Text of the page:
Disaccharides – All You Need to Know

4 mins read
Disaccharides

Disaccharides are carbohydrates made up of monosaccharides. In this article, we will focus on the three most common disaccharides in food – lactose, sucrose, and maltose. You will be able to learn more about their nature and their involvement in human metabolism.

Types of disaccharides

Lactose

Chemical formula: C12H22O11

Source: This is an animal disaccharide found in milk produced by mammary glands. It is used in various food products – pastries, pasta, fruit desserts, and more.

Participates in the following important metabolic processes: when interacting with the enzyme lactase after ingestion, lactose breaks down into two molecules, one glucose + one galactose. The process is performed on the micro folds of cell membranes in the digestive system.

Relation to insulin: the process of breaking down lactose takes some time, so at low concentrations of this disaccharide in dairy products, the latter has a low to moderate glycemic index.

Carbohydrate loading: not suitable

Sweetness: lower sweetness than sugar (sucrose)

Glycemic index: 46

Some people suffer from lactose intolerance, ie. insufficient own production of the enzyme lactase to digest large amounts of lactose. This can lead to lactose fermentation and flatulence. The emergence of lactose intolerance after childhood is characteristic primarily of Western Europeans, some Asians, and most Africans. Lactose intolerant people who have been diagnosed with the disease as infants have genetic hypolactasia.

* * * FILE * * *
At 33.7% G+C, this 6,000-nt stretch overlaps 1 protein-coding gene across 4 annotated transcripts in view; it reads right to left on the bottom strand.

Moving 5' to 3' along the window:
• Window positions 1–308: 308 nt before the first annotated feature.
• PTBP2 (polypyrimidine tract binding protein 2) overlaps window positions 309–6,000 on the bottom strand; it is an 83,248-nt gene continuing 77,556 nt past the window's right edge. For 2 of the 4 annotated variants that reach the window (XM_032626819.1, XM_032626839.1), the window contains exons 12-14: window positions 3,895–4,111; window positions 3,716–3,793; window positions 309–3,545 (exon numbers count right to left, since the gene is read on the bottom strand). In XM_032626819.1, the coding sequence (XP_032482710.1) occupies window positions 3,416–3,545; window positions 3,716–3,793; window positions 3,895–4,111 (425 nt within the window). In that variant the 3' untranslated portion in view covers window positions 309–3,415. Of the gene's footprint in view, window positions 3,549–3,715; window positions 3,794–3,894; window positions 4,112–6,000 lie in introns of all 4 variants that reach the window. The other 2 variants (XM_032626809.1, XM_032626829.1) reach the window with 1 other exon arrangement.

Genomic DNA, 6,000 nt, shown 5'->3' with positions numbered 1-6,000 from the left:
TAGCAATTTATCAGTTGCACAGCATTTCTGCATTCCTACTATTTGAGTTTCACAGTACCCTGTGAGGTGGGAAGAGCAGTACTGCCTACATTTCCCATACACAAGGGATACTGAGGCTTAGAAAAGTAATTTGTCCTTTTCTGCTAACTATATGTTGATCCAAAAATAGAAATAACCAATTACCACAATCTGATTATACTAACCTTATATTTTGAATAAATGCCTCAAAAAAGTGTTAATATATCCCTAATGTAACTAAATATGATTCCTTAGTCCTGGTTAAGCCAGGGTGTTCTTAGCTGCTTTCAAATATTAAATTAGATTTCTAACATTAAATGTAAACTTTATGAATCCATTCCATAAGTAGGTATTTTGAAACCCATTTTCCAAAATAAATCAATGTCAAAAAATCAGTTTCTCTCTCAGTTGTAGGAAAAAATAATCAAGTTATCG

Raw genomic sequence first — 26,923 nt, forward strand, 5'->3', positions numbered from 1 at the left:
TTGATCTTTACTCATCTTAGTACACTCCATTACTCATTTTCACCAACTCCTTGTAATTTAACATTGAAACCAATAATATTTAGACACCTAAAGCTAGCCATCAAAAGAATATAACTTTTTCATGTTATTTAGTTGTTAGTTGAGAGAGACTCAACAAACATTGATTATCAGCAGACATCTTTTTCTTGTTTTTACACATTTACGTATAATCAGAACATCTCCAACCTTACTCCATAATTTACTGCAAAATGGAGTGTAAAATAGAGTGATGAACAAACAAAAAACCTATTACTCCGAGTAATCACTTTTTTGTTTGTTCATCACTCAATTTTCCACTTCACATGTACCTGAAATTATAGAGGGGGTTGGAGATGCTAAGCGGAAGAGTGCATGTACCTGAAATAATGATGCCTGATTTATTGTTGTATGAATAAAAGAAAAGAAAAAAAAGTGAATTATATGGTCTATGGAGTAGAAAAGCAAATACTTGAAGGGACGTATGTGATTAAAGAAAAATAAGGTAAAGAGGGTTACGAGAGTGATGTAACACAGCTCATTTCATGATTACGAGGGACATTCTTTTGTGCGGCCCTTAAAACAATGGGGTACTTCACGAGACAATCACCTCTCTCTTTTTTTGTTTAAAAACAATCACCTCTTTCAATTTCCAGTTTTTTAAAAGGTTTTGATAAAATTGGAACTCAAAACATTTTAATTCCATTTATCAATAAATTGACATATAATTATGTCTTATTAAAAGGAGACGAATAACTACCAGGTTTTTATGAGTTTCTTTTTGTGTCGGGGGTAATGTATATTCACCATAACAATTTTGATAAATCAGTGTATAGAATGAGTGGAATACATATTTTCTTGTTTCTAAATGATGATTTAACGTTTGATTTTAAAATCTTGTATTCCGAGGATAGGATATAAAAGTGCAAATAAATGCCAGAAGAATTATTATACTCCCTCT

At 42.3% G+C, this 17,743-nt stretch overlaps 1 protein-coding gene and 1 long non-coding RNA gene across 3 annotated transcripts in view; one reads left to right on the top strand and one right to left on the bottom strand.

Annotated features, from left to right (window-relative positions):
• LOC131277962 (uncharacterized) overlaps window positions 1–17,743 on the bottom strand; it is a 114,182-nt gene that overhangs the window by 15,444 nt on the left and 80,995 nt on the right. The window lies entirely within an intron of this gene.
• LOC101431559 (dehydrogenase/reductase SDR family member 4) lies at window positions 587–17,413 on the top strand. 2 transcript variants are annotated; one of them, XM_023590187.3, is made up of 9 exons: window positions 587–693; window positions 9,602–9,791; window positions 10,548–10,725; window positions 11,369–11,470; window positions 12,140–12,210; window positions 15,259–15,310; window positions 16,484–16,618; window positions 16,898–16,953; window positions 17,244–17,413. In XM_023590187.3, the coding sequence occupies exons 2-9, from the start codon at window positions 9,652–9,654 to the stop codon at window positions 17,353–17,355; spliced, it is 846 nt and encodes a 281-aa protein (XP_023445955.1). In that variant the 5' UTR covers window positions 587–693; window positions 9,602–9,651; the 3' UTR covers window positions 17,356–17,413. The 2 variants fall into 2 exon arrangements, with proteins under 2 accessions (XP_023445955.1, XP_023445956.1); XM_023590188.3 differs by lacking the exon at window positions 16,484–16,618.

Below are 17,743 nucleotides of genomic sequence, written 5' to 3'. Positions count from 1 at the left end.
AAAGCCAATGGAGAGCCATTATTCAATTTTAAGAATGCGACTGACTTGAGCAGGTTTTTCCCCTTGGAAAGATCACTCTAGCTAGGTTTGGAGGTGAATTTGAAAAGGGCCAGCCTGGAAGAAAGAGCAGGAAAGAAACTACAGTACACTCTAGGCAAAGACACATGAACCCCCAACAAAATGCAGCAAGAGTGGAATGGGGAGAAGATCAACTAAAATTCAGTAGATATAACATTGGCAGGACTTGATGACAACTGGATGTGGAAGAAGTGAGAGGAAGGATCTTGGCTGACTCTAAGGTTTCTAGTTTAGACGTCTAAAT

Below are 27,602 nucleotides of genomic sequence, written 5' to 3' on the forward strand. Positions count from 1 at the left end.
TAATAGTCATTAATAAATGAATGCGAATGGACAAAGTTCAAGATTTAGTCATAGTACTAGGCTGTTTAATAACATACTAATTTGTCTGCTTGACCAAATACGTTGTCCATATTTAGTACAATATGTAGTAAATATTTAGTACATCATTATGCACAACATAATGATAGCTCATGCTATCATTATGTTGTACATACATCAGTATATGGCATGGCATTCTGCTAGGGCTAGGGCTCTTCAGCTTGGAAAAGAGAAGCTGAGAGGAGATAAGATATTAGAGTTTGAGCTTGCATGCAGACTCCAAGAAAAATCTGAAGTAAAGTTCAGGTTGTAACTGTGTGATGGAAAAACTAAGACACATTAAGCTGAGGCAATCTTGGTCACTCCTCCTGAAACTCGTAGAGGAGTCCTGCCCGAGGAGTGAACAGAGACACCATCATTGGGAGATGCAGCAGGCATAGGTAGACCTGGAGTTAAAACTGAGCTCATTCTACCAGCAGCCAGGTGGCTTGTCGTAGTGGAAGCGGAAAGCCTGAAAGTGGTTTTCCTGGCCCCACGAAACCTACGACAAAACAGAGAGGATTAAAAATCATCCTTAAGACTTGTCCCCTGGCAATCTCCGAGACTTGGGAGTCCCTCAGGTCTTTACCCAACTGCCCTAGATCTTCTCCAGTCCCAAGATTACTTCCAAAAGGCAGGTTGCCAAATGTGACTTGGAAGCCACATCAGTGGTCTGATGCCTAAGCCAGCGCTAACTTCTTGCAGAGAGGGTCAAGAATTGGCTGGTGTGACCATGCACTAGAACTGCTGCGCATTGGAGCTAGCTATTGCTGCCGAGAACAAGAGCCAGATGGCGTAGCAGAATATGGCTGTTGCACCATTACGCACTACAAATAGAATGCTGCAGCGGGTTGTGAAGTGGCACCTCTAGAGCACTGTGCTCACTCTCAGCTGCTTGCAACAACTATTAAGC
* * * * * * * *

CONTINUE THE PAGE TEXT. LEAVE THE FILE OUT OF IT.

Sucrose (white crystalline sugar)

Chemical formula: C12H22O11

Source: sugar cane, sugar beet

Participates in the following important metabolic processes: after ingestion in contact with glycoside hydrolases in the stomach, sucrose breaks down into one molecule of glucose and one molecule of fructose

Relation to insulin: directly proportional, in large doses may lead to hyperglycemia.

Carbohydrate loading: suitable in the absence of alternatives

Sweetness: a standard for sweetness

Glycemic index: 65

Maltose

Chemical formula: C12H22O11

Source: crystallized from starch

Participates in the following important metabolic processes: after ingestion, in contact with saliva under the action of the enzyme maltase, this disaccharide breaks down into two molecules of glucose.

Relation to insulin: directly proportional, in large doses leads to hyperglycemia

Carbohydrate loading: extremely suitable

Sweetness: lower sweetness than sugar (sucrose)

Glycemic index: 105

What to take to replenish glycogen after a workout?

If you dissolve your gainer in milk, do not rely on lactose. It is best to make a combination of sugar, maltase, and starch in a ratio of 25%: 15%: 60%, at +/- 5% charging will still be effective.

What disaccharides can I consume on low-carb days?

Of these, lactose is the least insulin-provoking carbohydrate. If you take it with liquids, you can afford to consume 6 to 12 grams within six hours.

How to properly consume disaccharides?

If you have a slow metabolism, combine disaccharides with complex and indigestible carbohydrates to lower their glycemic index.

What are the alternatives to milk for people with low lactose tolerance?

Soy milk with mannose supplements is a possible substitute.

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